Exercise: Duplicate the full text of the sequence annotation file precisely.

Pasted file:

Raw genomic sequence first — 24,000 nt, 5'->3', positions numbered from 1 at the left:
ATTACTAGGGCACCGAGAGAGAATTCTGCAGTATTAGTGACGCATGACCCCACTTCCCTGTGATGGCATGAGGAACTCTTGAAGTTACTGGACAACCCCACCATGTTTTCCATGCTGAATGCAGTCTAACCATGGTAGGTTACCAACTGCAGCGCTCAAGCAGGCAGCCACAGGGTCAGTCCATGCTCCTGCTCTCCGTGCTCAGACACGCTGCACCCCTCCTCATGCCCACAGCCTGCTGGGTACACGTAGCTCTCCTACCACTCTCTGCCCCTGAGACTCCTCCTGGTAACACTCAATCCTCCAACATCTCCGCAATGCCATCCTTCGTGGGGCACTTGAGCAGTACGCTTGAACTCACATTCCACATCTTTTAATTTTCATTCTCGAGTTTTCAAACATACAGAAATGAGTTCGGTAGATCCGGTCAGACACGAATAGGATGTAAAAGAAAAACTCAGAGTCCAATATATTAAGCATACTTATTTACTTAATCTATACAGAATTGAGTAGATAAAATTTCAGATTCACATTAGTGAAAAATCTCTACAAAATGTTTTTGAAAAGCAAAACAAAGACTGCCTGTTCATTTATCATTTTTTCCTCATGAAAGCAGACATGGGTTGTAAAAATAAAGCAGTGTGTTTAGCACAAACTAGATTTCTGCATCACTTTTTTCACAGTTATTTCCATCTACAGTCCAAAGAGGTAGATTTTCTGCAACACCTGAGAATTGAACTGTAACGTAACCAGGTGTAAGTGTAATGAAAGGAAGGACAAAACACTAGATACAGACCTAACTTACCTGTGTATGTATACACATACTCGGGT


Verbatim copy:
Raw genomic sequence first — 24,000 nt, 5'->3', positions numbered from 1 at the left:
ATTACTAGGGCACCGAGAGAGAATTCTGCAGTATTAGTGACGCATGACCCCACTTCCCTGTGATGGCATGAGGAACTCTTGAAGTTACTGGACAACCCCACCATGTTTTCCATGCTGAATGCAGTCTAACCATGGTAGGTTACCAACTGCAGCGCTCAAGCAGGCAGCCACAGGGTCAGTCCATGCTCCTGCTCTCCGTGCTCAGACACGCTGCACCCCTCCTCATGCCCACAGCCTGCTGGGTACACGTAGCTCTCCTACCACTCTCTGCCCCTGAGACTCCTCCTGGTAACACTCAATCCTCCAACATCTCCGCAATGCCATCCTTCGTGGGGCACTTGAGCAGTACGCTTGAACTCACATTCCACATCTTTTAATTTTCATTCTCGAGTTTTCAAACATACAGAAATGAGTTCGGTAGATCCGGTCAGACACGAATAGGATGTAAAAGAAAAACTCAGAGTCCAATATATTAAGCATACTTATTTACTTAATCTATACAGAATTGAGTAGATAAAATTTCAGATTCACATTAGTGAAAAATCTCTACAAAATGTTTTTGAAAAGCAAAACAAAGACTGCCTGTTCATTTATCATTTTTTCCTCATGAAAGCAGACATGGGTTGTAAAAATAAAGCAGTGTGTTTAGCACAAACTAGATTTCTGCATCACTTTTTTCACAGTTATTTCCATCTACAGTCCAAAGAGGTAGATTTTCTGCAACACCTGAGAATTGAACTGTAACGTAACCAGGTGTAAGTGTAATGAAAGGAAGGACAAAACACTAGATACAGACCTAACTTACCTGTGTATGTATACACATACTCGGGT